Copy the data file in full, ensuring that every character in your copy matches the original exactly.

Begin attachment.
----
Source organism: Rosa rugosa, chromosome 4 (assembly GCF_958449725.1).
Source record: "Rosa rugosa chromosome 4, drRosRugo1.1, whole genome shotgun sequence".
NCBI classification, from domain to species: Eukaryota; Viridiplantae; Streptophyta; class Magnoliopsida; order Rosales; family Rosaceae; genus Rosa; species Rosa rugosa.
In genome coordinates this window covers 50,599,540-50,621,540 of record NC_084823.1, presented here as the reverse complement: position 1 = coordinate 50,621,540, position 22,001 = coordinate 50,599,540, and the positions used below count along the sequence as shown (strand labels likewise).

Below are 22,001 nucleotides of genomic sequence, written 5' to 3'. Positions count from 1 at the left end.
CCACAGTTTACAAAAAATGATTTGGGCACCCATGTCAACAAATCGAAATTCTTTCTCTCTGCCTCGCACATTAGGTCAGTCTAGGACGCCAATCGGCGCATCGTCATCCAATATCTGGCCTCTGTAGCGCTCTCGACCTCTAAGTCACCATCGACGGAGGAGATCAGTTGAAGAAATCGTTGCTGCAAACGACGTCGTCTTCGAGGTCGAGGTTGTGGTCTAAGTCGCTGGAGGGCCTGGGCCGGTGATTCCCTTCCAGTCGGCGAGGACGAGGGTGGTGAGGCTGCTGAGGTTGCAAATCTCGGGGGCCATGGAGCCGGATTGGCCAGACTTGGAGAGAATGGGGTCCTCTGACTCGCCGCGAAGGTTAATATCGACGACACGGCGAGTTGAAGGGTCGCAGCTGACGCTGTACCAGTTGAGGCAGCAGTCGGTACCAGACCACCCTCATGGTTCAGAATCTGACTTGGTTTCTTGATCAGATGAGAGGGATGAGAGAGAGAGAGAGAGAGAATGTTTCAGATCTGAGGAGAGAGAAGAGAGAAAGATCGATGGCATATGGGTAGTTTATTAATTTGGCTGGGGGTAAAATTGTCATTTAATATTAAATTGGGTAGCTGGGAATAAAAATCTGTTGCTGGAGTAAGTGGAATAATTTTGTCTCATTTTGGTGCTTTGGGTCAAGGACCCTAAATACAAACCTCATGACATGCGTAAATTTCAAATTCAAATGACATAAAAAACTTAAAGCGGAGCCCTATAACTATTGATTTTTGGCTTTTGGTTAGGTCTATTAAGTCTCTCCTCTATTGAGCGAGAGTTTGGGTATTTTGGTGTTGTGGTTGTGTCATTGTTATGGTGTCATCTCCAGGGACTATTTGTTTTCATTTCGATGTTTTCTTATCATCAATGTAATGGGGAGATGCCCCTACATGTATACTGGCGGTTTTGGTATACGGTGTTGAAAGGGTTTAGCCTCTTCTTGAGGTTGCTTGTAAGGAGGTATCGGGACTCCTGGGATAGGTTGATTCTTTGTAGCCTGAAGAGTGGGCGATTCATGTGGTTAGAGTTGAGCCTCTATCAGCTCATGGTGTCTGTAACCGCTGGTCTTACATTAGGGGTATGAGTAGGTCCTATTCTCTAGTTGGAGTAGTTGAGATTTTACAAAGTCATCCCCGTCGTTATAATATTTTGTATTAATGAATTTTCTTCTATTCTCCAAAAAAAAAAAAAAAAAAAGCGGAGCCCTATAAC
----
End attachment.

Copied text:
Source organism: Rosa rugosa, chromosome 4 (assembly GCF_958449725.1).
Source record: "Rosa rugosa chromosome 4, drRosRugo1.1, whole genome shotgun sequence".
NCBI classification, from domain to species: Eukaryota; Viridiplantae; Streptophyta; class Magnoliopsida; order Rosales; family Rosaceae; genus Rosa; species Rosa rugosa.
In genome coordinates this window covers 50,599,540-50,621,540 of record NC_084823.1, presented here as the reverse complement: position 1 = coordinate 50,621,540, position 22,001 = coordinate 50,599,540, and the positions used below count along the sequence as shown (strand labels likewise).

Below are 22,001 nucleotides of genomic sequence, written 5' to 3'. Positions count from 1 at the left end.
CCACAGTTTACAAAAAATGATTTGGGCACCCATGTCAACAAATCGAAATTCTTTCTCTCTGCCTCGCACATTAGGTCAGTCTAGGACGCCAATCGGCGCATCGTCATCCAATATCTGGCCTCTGTAGCGCTCTCGACCTCTAAGTCACCATCGACGGAGGAGATCAGTTGAAGAAATCGTTGCTGCAAACGACGTCGTCTTCGAGGTCGAGGTTGTGGTCTAAGTCGCTGGAGGGCCTGGGCCGGTGATTCCCTTCCAGTCGGCGAGGACGAGGGTGGTGAGGCTGCTGAGGTTGCAAATCTCGGGGGCCATGGAGCCGGATTGGCCAGACTTGGAGAGAATGGGGTCCTCTGACTCGCCGCGAAGGTTAATATCGACGACACGGCGAGTTGAAGGGTCGCAGCTGACGCTGTACCAGTTGAGGCAGCAGTCGGTACCAGACCACCCTCATGGTTCAGAATCTGACTTGGTTTCTTGATCAGATGAGAGGGATGAGAGAGAGAGAGAGAGAGAATGTTTCAGATCTGAGGAGAGAGAAGAGAGAAAGATCGATGGCATATGGGTAGTTTATTAATTTGGCTGGGGGTAAAATTGTCATTTAATATTAAATTGGGTAGCTGGGAATAAAAATCTGTTGCTGGAGTAAGTGGAATAATTTTGTCTCATTTTGGTGCTTTGGGTCAAGGACCCTAAATACAAACCTCATGACATGCGTAAATTTCAAATTCAAATGACATAAAAAACTTAAAGCGGAGCCCTATAACTATTGATTTTTGGCTTTTGGTTAGGTCTATTAAGTCTCTCCTCTATTGAGCGAGAGTTTGGGTATTTTGGTGTTGTGGTTGTGTCATTGTTATGGTGTCATCTCCAGGGACTATTTGTTTTCATTTCGATGTTTTCTTATCATCAATGTAATGGGGAGATGCCCCTACATGTATACTGGCGGTTTTGGTATACGGTGTTGAAAGGGTTTAGCCTCTTCTTGAGGTTGCTTGTAAGGAGGTATCGGGACTCCTGGGATAGGTTGATTCTTTGTAGCCTGAAGAGTGGGCGATTCATGTGGTTAGAGTTGAGCCTCTATCAGCTCATGGTGTCTGTAACCGCTGGTCTTACATTAGGGGTATGAGTAGGTCCTATTCTCTAGTTGGAGTAGTTGAGATTTTACAAAGTCATCCCCGTCGTTATAATATTTTGTATTAATGAATTTTCTTCTATTCTCCAAAAAAAAAAAAAAAAAAAGCGGAGCCCTATAAC